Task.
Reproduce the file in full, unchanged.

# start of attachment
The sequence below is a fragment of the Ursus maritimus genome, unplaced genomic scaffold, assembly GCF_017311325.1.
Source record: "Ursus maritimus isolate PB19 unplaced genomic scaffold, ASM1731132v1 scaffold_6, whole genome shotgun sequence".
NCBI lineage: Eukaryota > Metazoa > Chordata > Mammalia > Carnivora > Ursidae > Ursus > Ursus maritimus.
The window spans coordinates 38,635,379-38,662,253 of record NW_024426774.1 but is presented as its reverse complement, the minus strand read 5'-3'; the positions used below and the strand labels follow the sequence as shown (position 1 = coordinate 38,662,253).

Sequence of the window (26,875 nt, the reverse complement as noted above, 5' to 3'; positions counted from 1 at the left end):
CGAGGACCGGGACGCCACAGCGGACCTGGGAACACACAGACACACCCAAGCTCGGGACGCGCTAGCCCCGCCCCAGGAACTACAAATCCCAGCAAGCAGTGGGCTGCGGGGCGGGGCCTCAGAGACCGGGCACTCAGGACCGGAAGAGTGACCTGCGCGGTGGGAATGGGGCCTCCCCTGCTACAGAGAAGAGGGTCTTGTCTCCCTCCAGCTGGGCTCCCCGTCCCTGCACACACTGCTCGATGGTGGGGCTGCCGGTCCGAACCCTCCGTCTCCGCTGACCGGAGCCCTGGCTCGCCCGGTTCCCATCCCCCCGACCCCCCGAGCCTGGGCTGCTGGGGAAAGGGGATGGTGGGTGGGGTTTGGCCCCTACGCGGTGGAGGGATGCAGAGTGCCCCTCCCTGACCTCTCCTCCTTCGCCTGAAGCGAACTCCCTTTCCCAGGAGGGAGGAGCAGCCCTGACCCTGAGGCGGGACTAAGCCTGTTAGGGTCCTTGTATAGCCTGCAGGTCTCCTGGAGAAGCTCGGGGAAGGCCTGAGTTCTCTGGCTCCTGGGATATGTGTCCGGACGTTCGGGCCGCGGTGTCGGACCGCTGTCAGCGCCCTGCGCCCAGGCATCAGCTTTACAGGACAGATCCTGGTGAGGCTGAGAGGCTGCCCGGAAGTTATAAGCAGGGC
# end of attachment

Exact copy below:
The sequence below is a fragment of the Ursus maritimus genome, unplaced genomic scaffold, assembly GCF_017311325.1.
Source record: "Ursus maritimus isolate PB19 unplaced genomic scaffold, ASM1731132v1 scaffold_6, whole genome shotgun sequence".
NCBI lineage: Eukaryota > Metazoa > Chordata > Mammalia > Carnivora > Ursidae > Ursus > Ursus maritimus.
The window spans coordinates 38,635,379-38,662,253 of record NW_024426774.1 but is presented as its reverse complement, the minus strand read 5'-3'; the positions used below and the strand labels follow the sequence as shown (position 1 = coordinate 38,662,253).

Sequence of the window (26,875 nt, the reverse complement as noted above, 5' to 3'; positions counted from 1 at the left end):
CGAGGACCGGGACGCCACAGCGGACCTGGGAACACACAGACACACCCAAGCTCGGGACGCGCTAGCCCCGCCCCAGGAACTACAAATCCCAGCAAGCAGTGGGCTGCGGGGCGGGGCCTCAGAGACCGGGCACTCAGGACCGGAAGAGTGACCTGCGCGGTGGGAATGGGGCCTCCCCTGCTACAGAGAAGAGGGTCTTGTCTCCCTCCAGCTGGGCTCCCCGTCCCTGCACACACTGCTCGATGGTGGGGCTGCCGGTCCGAACCCTCCGTCTCCGCTGACCGGAGCCCTGGCTCGCCCGGTTCCCATCCCCCCGACCCCCCGAGCCTGGGCTGCTGGGGAAAGGGGATGGTGGGTGGGGTTTGGCCCCTACGCGGTGGAGGGATGCAGAGTGCCCCTCCCTGACCTCTCCTCCTTCGCCTGAAGCGAACTCCCTTTCCCAGGAGGGAGGAGCAGCCCTGACCCTGAGGCGGGACTAAGCCTGTTAGGGTCCTTGTATAGCCTGCAGGTCTCCTGGAGAAGCTCGGGGAAGGCCTGAGTTCTCTGGCTCCTGGGATATGTGTCCGGACGTTCGGGCCGCGGTGTCGGACCGCTGTCAGCGCCCTGCGCCCAGGCATCAGCTTTACAGGACAGATCCTGGTGAGGCTGAGAGGCTGCCCGGAAGTTATAAGCAGGGC